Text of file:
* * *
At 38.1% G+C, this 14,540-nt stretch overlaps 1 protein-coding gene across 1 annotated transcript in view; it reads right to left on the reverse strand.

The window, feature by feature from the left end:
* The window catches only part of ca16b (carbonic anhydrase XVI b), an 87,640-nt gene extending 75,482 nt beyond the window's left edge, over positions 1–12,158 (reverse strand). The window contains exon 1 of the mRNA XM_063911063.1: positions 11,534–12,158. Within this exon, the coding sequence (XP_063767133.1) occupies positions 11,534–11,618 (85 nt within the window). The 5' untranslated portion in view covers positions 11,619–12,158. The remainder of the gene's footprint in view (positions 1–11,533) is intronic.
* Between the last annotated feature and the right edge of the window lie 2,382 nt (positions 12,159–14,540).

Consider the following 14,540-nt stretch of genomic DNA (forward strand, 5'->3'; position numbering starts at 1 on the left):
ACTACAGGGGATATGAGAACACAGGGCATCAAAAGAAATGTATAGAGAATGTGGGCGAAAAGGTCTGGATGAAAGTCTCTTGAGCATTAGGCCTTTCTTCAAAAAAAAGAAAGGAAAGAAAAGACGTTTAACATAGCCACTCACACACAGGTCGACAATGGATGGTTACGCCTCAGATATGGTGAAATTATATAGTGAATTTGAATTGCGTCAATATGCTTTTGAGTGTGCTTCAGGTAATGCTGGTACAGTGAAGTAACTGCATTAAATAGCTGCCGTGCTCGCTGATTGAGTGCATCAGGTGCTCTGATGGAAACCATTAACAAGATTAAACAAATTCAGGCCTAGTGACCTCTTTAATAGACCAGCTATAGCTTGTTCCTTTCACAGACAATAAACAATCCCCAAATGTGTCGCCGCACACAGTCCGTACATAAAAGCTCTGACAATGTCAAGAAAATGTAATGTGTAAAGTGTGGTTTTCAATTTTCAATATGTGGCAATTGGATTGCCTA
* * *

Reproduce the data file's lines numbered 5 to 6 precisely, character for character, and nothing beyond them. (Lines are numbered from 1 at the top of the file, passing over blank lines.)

Consider the following 14,540-nt stretch of genomic DNA (forward strand, 5'->3'; position numbering starts at 1 on the left):
ACTACAGGGGATATGAGAACACAGGGCATCAAAAGAAATGTATAGAGAATGTGGGCGAAAAGGTCTGGATGAAAGTCTCTTGAGCATTAGGCCTTTCTTCAAAAAAAAGAAAGGAAAGAAAAGACGTTTAACATAGCCACTCACACACAGGTCGACAATGGATGGTTACGCCTCAGATATGGTGAAATTATATAGTGAATTTGAATTGCGTCAATATGCTTTTGAGTGTGCTTCAGGTAATGCTGGTACAGTGAAGTAACTGCATTAAATAGCTGCCGTGCTCGCTGATTGAGTGCATCAGGTGCTCTGATGGAAACCATTAACAAGATTAAACAAATTCAGGCCTAGTGACCTCTTTAATAGACCAGCTATAGCTTGTTCCTTTCACAGACAATAAACAATCCCCAAATGTGTCGCCGCACACAGTCCGTACATAAAAGCTCTGACAATGTCAAGAAAATGTAATGTGTAAAGTGTGGTTTTCAATTTTCAATATGTGGCAATTGGATTGCCTA